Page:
Title: An HPLC-MS Characterization of the Changes in Sweet Orange Leaf Metabolome Following Infection by the Bacterial Pathogen Canditatus Liberibacter asiaticus Authors
|Hijaz, Faraj -|
|Folimonova, Svetlana -|
|Davis, Craig -|
|Jones, Shelley -|
|Reyes-De-Corcuera, Jose -|
Submitted to: PLoS One
Publication Type: Peer Reviewed Journal
Publication Acceptance Date: September 24, 2013
Publication Date: N/A
Interpretive Summary: The citrus industry is beset with a devastating disease (Huanglongbing or HLB). The time courses of the appearance of the HLB-causing bacterium throughout graft-inoculated Valencia and Hamlin orange seedlings were studied. Visual symptoms of the HLB disease did not appear before 20 weeks, but were notably symptomatic at 30 weeks post inoculation. During this transition notable changes occurred in the chemical profiles of the HLB affected leaves. The main classes of compounds involved in these transitions were identified.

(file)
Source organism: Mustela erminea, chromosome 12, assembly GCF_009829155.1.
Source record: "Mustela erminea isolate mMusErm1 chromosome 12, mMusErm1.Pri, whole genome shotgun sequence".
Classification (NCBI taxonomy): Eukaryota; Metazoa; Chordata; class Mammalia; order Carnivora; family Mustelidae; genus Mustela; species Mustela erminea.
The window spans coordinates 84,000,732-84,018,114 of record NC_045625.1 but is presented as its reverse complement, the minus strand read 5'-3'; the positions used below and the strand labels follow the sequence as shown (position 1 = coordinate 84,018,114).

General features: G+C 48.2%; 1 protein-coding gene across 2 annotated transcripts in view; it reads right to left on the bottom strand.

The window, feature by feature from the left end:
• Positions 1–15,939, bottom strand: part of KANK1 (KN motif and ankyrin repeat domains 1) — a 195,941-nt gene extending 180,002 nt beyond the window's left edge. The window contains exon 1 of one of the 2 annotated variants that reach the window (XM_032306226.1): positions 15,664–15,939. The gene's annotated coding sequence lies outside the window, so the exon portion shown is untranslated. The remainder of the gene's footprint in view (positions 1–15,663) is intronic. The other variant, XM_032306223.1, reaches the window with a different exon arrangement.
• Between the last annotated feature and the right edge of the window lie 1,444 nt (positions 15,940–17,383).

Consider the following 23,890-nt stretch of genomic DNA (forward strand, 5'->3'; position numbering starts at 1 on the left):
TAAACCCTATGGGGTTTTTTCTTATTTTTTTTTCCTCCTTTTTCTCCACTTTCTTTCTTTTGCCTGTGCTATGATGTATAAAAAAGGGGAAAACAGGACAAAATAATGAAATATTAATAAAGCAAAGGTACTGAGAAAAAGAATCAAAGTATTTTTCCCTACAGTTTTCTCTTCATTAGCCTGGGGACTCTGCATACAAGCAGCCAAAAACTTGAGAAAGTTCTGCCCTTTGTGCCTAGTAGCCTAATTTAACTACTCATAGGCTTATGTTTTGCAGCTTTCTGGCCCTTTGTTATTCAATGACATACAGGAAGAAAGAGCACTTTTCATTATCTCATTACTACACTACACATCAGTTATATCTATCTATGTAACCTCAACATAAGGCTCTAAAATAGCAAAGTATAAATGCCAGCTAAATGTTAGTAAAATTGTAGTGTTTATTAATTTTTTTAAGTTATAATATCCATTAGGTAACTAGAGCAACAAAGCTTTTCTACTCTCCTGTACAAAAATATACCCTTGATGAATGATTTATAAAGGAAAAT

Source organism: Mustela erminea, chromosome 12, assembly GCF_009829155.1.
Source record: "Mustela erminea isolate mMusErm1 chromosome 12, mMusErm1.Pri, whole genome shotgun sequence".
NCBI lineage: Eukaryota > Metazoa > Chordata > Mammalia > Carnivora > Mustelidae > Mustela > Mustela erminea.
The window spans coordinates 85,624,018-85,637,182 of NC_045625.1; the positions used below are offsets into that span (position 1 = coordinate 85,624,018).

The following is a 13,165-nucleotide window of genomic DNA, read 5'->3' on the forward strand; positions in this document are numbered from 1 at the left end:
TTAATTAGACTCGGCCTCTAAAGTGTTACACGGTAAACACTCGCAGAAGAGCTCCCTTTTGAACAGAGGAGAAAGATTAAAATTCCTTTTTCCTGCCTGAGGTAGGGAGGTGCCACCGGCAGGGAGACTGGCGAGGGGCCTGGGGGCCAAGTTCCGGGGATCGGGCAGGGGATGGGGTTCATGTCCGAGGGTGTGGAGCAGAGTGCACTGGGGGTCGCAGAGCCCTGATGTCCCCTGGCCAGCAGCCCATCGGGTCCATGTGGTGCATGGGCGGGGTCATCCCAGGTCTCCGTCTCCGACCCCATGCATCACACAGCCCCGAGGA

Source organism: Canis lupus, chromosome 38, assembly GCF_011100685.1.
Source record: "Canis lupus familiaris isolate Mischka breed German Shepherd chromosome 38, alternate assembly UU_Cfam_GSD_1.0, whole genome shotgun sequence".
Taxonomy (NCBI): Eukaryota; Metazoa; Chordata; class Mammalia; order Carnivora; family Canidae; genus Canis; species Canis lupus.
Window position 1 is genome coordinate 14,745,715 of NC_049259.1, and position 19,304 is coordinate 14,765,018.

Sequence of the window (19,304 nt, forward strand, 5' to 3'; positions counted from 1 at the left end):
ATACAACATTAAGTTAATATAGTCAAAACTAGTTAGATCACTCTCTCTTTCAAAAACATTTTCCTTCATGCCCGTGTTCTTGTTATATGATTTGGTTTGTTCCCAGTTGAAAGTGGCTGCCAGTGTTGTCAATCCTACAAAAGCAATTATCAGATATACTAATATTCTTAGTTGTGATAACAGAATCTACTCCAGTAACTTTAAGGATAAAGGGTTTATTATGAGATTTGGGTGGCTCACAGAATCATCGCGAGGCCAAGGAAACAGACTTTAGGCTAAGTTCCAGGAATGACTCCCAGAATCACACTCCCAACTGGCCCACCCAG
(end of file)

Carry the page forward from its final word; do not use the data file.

Technical Abstract: Huanglonbing1 (HLB) presumably caused by Canditatus Liberibacter asiaticus (Clas) threatens the commercial U.S. citrus crop of an annual value of $3 billion. The earliest significant differences between the metabolomes of leaves from greenhouse-grown sweet orange trees infected with Clas and of healthy leaves were characterized by HPLC-MS concurrently with measurements of the levels of Clas bacteria and visual symptoms in planta. Twenty 8-month-old ‘Valencia’ and ‘Hamlin’ trees were grafted with budwood from PCR-positive HLB source trees. Five graft-inoculated trees of each variety and three control trees were sampled biweekly and analyzed by HPLC-MS and PCR. Thirteen weeks after inoculation, Clas was detected in newly growing flushes in 33% and 55% of the inoculated ‘Hamlin’ and ‘Valencia’ trees respectively. Inoculated trees remained visually asymptomatic in the first 20 weeks, but were symptomatic 30 weeks after grafting. No differences in the leaf metabolomes were detected in Clas-infected trees 24 weeks after inoculation. However, 28 weeks after inoculation, metabolomic differences between control leaves and those of Clas-infected trees were evident. Compounds involved in these differences were identified with authentic standards or structurally classified by their UV and mass spectra. Included among these compounds are flavonoid glycosides, polymethoxylated flavones, and hydroxycinnamates. Four structurally related hydroxycinnamate compounds increased more than 10-fold in the ‘Hamlin’ and ‘Valencia’ sweet orange leaves in response to Clas infection. Possible roles of these hydroxycinnamates as plant defense compounds against the Clas bacterium are discussed.